Solar Roadways Light the Way for the Future of Infrastructure
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Here's a glimpse into the future: high maintenance, expensive concrete roads and parking lots turned into glossy solar surfaces, fueling enough energy from the sun to power nearby communities and the electric vehicles above them.
According to inventors/creators of Solar Roadways, Scott and Julie Brusaw, sections of the road could be made out of solar cells to collect energy, which would more than pay for the cost of the panels. And what if LEDs were added beneath road lines for safer night time driving, and heating elements were added to prevent snow/ice accumulation in northern climates? Those are questions the Solar Roadways project sought to answer under a 2009 Federal Highway Administration contract to build the first ever prototype.
"We're building solar panels that you can drive on," Brusaw told the Scientific American. "The fact that it's generating power means it pays for itself over time, as opposed to asphalt."
Thus far, the results have proved favorable and the company was awarded a follow-up 2-year Phase II $750,000 SBIR contract in 2011 to build a prototype parking lot in Idaho—an effort expected to be showcased this Spring.
"The Federal Highway Administration told us they're not going to let us go out on the highway to start this,” Brusaw told CNN. "They told us to go into the parking lot first, prove your technology, perfect it and learn your lessons there -- which makes sense."
Is it safe?
Actually, solar roads may even be safer than concrete. The hardness of glass on the solar panels falls somewhere in between the strength of steel and stainless steel, and does not accumulate a slick sheen of oil on its surface like cement. In addition to its strength, the glass will also be textured in a way that encourages tires to grip the surface and water to run off. It's also easier and faster to replace.
Each road panel is made of three basic layers. The road surface layer is translucent and rough enough to provide great traction, capable of handling today's heaviest loads under the absolute worst conditions. An electronics layer would control the heating element, lighting, communications and monitoring to create an intelligent highway system. The base plate layer would take the sun collected from the electronics layer and distribute it to homes and businesses connected to the roadway.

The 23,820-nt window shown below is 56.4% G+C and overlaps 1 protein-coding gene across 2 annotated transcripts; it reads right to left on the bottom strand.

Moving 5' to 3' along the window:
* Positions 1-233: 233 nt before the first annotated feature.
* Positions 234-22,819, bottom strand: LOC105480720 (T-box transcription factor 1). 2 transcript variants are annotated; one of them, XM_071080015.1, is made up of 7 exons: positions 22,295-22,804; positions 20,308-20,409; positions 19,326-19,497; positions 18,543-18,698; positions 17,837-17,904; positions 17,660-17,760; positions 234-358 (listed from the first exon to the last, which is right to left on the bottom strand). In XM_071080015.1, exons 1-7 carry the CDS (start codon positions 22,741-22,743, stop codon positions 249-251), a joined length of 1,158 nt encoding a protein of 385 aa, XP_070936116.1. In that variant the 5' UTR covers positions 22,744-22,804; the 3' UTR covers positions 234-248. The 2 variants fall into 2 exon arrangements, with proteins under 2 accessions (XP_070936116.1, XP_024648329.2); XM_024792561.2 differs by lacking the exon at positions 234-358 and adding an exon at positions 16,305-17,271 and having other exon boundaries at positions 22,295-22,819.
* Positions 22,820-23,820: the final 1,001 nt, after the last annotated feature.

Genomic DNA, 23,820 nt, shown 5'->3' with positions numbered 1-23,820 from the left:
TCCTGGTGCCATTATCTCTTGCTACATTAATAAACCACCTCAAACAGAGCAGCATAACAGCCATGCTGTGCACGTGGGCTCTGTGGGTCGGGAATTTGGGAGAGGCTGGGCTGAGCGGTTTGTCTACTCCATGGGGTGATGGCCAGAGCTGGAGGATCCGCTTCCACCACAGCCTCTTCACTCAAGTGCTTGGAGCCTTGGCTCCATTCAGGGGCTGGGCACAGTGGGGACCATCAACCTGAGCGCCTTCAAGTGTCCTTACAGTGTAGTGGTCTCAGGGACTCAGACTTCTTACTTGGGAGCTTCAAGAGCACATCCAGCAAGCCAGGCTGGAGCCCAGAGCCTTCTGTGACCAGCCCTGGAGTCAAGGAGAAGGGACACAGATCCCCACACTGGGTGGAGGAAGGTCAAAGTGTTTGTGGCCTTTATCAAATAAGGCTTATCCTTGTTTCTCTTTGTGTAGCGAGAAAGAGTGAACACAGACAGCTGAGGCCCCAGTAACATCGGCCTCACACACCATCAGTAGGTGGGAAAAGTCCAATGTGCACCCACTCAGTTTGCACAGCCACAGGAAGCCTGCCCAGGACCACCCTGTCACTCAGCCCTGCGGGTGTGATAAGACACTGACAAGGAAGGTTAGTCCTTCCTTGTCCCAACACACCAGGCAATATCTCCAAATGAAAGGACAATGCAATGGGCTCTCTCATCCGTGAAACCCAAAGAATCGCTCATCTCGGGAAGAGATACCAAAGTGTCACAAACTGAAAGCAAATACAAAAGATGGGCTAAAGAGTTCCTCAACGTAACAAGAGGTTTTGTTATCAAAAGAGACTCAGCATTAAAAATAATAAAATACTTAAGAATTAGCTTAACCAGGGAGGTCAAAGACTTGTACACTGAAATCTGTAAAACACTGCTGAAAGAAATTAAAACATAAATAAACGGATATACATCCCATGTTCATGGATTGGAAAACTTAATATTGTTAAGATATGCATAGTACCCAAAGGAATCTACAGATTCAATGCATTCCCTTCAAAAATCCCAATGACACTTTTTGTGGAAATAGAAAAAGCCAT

One of the great challenges of the Brusaws' big idea will be creating a type of glass that is also self-cleaning in order to cope with the grit and grime of heavy use over time. Surely, developing a revolutionary product like that will come at a price as well.
"The cost to develop a glass that will hold up in the fast lane of a highway? Fifteen [million] to 25 million dollars over three to five years," Brusaw added. "The cost in mass production? About $1 per square foot."
Furthermore, the solar roadway system would require sophisticated energy-storage capability. But the yet-to-be-invented glass does not intimidate the couple, who are determined to create a cross-country highway system that can double as an electricity generator and power grid—a model they believe could very well eliminate the need for fossil fuels in energy generation across the country.
"Based on my calculations, at 15 percent efficiency [from the photovoltaics] we produce more than three times the electricity we have ever produced," Brusaw told the Scientific American, adding "we think we can make enough to meet the nation's energy needs.”
Even when the roads are smothered in traffic, Brusaw estimates that solar collection would be at 50 percent.
A remarkable idea come to life, the Solar Roadway could very well become one of the greatest infrastructure innovations of the 21st century. It's time to upgrade.
Images sourced via Solar Roadways